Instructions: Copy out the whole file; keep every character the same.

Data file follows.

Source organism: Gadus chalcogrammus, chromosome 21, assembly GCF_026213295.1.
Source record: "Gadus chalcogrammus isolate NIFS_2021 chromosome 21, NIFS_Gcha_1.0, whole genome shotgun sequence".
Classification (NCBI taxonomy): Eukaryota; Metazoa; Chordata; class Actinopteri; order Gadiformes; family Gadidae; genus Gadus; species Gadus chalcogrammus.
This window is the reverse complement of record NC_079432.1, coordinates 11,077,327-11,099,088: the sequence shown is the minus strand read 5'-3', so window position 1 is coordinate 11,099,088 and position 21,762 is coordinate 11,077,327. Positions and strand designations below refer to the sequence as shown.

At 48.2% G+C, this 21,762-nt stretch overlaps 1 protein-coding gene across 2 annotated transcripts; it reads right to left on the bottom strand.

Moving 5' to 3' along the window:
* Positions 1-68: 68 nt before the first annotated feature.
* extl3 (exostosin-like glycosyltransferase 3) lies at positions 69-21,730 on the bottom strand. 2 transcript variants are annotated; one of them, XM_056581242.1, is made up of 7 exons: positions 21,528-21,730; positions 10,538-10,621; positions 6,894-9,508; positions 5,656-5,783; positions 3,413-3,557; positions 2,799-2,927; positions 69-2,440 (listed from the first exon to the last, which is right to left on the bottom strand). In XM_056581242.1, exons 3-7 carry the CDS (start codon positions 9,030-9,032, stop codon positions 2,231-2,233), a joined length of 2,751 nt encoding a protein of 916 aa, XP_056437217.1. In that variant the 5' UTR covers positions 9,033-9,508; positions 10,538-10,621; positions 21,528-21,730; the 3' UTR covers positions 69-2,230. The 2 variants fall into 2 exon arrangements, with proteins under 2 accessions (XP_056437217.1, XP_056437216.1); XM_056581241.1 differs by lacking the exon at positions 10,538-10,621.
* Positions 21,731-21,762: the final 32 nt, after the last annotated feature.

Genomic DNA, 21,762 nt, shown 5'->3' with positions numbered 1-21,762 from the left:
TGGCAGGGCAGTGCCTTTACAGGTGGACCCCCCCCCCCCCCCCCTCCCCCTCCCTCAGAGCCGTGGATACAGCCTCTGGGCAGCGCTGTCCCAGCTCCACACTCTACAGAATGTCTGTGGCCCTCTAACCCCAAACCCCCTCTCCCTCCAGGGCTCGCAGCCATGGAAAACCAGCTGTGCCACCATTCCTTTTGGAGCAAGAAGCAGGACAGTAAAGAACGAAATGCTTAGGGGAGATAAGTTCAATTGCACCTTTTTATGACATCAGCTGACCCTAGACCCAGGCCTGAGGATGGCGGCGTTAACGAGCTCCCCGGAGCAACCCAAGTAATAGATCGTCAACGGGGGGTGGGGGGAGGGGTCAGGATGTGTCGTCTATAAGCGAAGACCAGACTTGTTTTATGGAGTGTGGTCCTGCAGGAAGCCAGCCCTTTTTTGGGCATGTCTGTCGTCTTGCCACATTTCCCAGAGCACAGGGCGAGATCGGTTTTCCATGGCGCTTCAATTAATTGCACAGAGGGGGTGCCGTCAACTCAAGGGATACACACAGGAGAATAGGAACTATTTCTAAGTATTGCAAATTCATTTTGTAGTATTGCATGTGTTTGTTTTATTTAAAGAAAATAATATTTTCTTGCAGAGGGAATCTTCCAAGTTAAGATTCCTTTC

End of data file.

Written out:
Source organism: Gadus chalcogrammus, chromosome 21, assembly GCF_026213295.1.
Source record: "Gadus chalcogrammus isolate NIFS_2021 chromosome 21, NIFS_Gcha_1.0, whole genome shotgun sequence".
Classification (NCBI taxonomy): Eukaryota; Metazoa; Chordata; class Actinopteri; order Gadiformes; family Gadidae; genus Gadus; species Gadus chalcogrammus.
This window is the reverse complement of record NC_079432.1, coordinates 11,077,327-11,099,088: the sequence shown is the minus strand read 5'-3', so window position 1 is coordinate 11,099,088 and position 21,762 is coordinate 11,077,327. Positions and strand designations below refer to the sequence as shown.

At 48.2% G+C, this 21,762-nt stretch overlaps 1 protein-coding gene across 2 annotated transcripts; it reads right to left on the bottom strand.

Moving 5' to 3' along the window:
* Positions 1-68: 68 nt before the first annotated feature.
* extl3 (exostosin-like glycosyltransferase 3) lies at positions 69-21,730 on the bottom strand. 2 transcript variants are annotated; one of them, XM_056581242.1, is made up of 7 exons: positions 21,528-21,730; positions 10,538-10,621; positions 6,894-9,508; positions 5,656-5,783; positions 3,413-3,557; positions 2,799-2,927; positions 69-2,440 (listed from the first exon to the last, which is right to left on the bottom strand). In XM_056581242.1, exons 3-7 carry the CDS (start codon positions 9,030-9,032, stop codon positions 2,231-2,233), a joined length of 2,751 nt encoding a protein of 916 aa, XP_056437217.1. In that variant the 5' UTR covers positions 9,033-9,508; positions 10,538-10,621; positions 21,528-21,730; the 3' UTR covers positions 69-2,230. The 2 variants fall into 2 exon arrangements, with proteins under 2 accessions (XP_056437217.1, XP_056437216.1); XM_056581241.1 differs by lacking the exon at positions 10,538-10,621.
* Positions 21,731-21,762: the final 32 nt, after the last annotated feature.

Genomic DNA, 21,762 nt, shown 5'->3' with positions numbered 1-21,762 from the left:
TGGCAGGGCAGTGCCTTTACAGGTGGACCCCCCCCCCCCCCCCCTCCCCCTCCCTCAGAGCCGTGGATACAGCCTCTGGGCAGCGCTGTCCCAGCTCCACACTCTACAGAATGTCTGTGGCCCTCTAACCCCAAACCCCCTCTCCCTCCAGGGCTCGCAGCCATGGAAAACCAGCTGTGCCACCATTCCTTTTGGAGCAAGAAGCAGGACAGTAAAGAACGAAATGCTTAGGGGAGATAAGTTCAATTGCACCTTTTTATGACATCAGCTGACCCTAGACCCAGGCCTGAGGATGGCGGCGTTAACGAGCTCCCCGGAGCAACCCAAGTAATAGATCGTCAACGGGGGGTGGGGGGAGGGGTCAGGATGTGTCGTCTATAAGCGAAGACCAGACTTGTTTTATGGAGTGTGGTCCTGCAGGAAGCCAGCCCTTTTTTGGGCATGTCTGTCGTCTTGCCACATTTCCCAGAGCACAGGGCGAGATCGGTTTTCCATGGCGCTTCAATTAATTGCACAGAGGGGGTGCCGTCAACTCAAGGGATACACACAGGAGAATAGGAACTATTTCTAAGTATTGCAAATTCATTTTGTAGTATTGCATGTGTTTGTTTTATTTAAAGAAAATAATATTTTCTTGCAGAGGGAATCTTCCAAGTTAAGATTCCTTTC